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OPINION: Seeing through the #NEWLANDS smoke and mirrors

December used to be called ‘silly season’ in rugby – the time of year when cricket dominated the sport pages of publications and the most engaging rugby articles were about ‘transfers’.

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It seems, at least in the Western Cape, that silly season lasts 12 months of the year.

Recent reports would have it that we were in for another interminable period of trouble at the Western Province Rugby Football Union and the interrelated Newlands saga.

The source for the latest urban myth is the departure of WPRFU administrator Max Fuzani.

It was suggested the entire process was in jeopardy and more trouble was brewing.

However, it didn’t take long to see through the ‘smoke and mirrors’ and demystify the latest batch of narrating.

It has become unmistakably evident that the self-serving factions that undermined the union and its professional arm (WPPR (Pty) Ltd) in the past are still very active and courting the next ‘opportunity’.

For the record:

Fuzani’s contract as WPRFU administrator was only for six months.

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He alerted the South African Rugby Union in advance that he is returning to the office of the minister of Sport and Recreation, where he had previously been employed.

Given that the offices of SARU and WPRFU are closed from December through to early January, there was no need to pay a stand-in – given that any ‘administrative’ issues can be competently dealt with by Danny Jones, General Manager, WP Amateur Rugby.

With Wynand Claassen’s heritage crusade now finally dismissed and consigned to the history books, the sale of Newlands and the repayment of the outstanding debts of more than ZAR200-million to property company Flyt – for a loan made to WPRFU back in June of 2020 – can now proceed as originally planned.

Zane de Decker, the Chief Executive Officer of Flyt Property Investment, has bonds registered on all the WPRFU properties.

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He is reclaiming not just the loan amount, but escalating interest, a raising fee, damages and costs – which all add up and is putting the union into a deeper hole.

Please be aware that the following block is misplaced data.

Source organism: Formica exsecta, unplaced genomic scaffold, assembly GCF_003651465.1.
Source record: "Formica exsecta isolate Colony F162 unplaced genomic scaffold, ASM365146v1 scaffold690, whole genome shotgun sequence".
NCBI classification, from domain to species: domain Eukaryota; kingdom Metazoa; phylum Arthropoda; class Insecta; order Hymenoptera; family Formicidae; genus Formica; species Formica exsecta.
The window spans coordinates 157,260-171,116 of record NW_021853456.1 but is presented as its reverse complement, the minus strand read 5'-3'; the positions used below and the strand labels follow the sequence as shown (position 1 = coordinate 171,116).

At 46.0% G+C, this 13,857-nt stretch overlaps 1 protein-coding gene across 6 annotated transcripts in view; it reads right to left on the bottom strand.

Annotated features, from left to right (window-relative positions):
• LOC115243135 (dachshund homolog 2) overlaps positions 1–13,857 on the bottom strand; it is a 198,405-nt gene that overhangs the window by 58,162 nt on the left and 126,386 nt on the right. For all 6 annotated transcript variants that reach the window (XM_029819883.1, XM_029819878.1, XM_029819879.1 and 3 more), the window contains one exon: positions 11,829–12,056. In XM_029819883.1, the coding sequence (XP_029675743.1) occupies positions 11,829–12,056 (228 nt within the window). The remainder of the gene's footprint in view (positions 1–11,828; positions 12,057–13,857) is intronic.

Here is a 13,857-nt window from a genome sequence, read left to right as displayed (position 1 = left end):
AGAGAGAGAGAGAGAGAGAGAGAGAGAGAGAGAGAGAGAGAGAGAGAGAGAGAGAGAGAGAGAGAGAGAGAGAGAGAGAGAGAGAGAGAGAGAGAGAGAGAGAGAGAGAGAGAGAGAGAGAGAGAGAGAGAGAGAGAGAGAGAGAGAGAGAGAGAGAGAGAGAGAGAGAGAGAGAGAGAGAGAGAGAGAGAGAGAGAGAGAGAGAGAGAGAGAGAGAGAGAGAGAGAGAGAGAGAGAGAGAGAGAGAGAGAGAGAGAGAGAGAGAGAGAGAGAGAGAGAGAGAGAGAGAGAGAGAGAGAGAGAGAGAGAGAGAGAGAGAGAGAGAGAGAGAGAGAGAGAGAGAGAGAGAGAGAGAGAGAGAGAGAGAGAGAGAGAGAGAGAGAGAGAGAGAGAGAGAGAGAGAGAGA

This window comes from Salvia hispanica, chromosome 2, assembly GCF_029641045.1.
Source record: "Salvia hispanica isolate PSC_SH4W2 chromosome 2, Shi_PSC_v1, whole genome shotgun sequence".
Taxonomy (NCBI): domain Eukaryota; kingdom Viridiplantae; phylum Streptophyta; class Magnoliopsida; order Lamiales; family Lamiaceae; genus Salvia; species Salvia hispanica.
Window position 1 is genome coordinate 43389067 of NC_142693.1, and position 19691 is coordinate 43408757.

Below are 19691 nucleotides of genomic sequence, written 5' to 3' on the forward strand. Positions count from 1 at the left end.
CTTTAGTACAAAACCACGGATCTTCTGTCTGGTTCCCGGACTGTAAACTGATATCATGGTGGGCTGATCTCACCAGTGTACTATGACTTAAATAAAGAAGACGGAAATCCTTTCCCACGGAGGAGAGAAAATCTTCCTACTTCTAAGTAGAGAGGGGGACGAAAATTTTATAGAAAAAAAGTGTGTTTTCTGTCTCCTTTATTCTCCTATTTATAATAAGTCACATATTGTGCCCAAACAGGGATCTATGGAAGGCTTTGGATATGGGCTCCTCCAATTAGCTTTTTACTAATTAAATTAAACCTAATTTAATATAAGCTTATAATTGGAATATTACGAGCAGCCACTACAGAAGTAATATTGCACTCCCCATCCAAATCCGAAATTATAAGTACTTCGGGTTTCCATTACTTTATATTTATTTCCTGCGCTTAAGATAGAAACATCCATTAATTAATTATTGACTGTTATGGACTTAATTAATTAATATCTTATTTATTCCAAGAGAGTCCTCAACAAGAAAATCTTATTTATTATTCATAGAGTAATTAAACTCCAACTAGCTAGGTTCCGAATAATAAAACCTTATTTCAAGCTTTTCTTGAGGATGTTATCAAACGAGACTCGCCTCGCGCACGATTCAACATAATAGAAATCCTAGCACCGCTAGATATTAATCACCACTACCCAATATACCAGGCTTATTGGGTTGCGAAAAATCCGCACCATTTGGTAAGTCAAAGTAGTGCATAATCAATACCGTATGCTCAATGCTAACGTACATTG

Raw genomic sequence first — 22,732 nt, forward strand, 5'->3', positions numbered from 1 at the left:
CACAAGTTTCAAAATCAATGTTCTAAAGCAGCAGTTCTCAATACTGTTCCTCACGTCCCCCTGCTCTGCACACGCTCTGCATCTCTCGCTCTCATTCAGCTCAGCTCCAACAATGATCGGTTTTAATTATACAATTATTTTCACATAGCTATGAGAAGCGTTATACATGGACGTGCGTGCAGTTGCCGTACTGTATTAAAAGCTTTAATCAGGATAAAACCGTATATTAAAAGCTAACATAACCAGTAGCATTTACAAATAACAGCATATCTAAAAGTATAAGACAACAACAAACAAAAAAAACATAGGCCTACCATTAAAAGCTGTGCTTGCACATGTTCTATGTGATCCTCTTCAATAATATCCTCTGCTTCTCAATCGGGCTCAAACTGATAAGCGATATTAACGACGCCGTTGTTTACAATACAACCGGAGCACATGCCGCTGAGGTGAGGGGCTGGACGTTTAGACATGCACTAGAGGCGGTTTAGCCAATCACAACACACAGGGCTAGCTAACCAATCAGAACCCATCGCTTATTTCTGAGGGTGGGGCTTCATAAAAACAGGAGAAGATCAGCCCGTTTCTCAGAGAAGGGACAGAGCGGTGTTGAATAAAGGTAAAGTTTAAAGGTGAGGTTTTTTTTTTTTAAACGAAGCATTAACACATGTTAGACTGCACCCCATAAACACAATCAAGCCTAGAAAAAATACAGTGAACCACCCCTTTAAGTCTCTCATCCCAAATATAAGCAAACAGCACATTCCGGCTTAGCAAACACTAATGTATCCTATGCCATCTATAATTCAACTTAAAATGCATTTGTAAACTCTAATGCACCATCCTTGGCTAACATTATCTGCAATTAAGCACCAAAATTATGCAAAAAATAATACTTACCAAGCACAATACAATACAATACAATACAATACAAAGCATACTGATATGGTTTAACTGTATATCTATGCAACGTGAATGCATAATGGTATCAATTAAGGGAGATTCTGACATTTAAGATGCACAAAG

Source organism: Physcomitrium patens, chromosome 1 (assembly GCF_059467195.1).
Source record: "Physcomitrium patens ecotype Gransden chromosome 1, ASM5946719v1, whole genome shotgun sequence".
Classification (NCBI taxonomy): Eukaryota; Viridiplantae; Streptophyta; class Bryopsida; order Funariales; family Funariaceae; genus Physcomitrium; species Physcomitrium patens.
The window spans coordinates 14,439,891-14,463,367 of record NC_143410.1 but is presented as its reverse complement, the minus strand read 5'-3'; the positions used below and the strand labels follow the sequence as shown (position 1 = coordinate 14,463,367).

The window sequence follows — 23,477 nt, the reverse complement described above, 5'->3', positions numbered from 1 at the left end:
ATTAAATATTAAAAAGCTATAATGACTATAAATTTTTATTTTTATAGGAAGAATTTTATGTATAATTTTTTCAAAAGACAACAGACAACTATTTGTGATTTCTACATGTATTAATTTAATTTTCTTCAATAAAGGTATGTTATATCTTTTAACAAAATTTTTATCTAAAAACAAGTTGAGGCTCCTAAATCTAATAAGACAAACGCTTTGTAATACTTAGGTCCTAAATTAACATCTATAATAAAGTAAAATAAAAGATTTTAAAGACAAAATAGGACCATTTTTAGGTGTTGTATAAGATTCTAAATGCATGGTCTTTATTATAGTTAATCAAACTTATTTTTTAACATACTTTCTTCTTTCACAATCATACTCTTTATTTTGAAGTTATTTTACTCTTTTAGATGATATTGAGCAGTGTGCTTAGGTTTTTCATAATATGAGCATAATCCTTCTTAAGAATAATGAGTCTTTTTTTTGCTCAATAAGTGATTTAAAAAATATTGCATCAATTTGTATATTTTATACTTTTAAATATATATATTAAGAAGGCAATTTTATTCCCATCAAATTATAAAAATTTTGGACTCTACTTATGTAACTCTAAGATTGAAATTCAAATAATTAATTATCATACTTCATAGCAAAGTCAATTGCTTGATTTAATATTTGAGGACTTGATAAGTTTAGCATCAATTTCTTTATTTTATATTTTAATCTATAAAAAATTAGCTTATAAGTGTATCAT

However, once normal business resumes in January, SARU – who placed WPRFU under administration in terms of Section 29.5 of the SARU Constitution in October 2021 – will be picked up by the interested parties.

With much of the groundwork done during the administrative stint of Rian Oberholzer – now CEO of SARU – the process should quickly run to its conclusion.

The entire administrative process does not impact the professional arm, WPPR (Pty) Ltd.

It was confirmed back in September that Red Disa Investments – led by Fynbos Ekwiteit and Ardagh Glass Packaging Africa, along with Marble Head Investments – and SARU are in the final stages of discussions for Red Disa to acquire a 74 percent stake in Western Province Professional Rugby.

That process is also expected to be concluded early in the new year – January or February.

None of this is really ‘news’ – despite what this week’s headlines suggested.

As I said earlier: It is truly ‘silly season’.

Don’t discount certain factions from sowing seeds of discord.

Already it has been suggested the latest ‘developments’ – read the departure of Fuzani – is to prolong the period of administration and ‘steal’ the union’s assets.

Of course, the clubs who voted in favour of the equity deal will also have to vote for the sale of Newlands once the final proposal is put on the table.

But expect some more ‘grapevine noises’ and plenty of ‘smoke and mirrors’ before then.

A smooth-running process is not in the interest of certain self-serving factions.

However, behind the scenes the work and boardroom discussions are ongoing and as was evident with how the Claassen’s heritage crusade was dealt with, the sale of Newlands will eventually run to a satisfactory conclusion.

As they say in the classics: ‘Watch this space’!

@king365ed
@rugby365com

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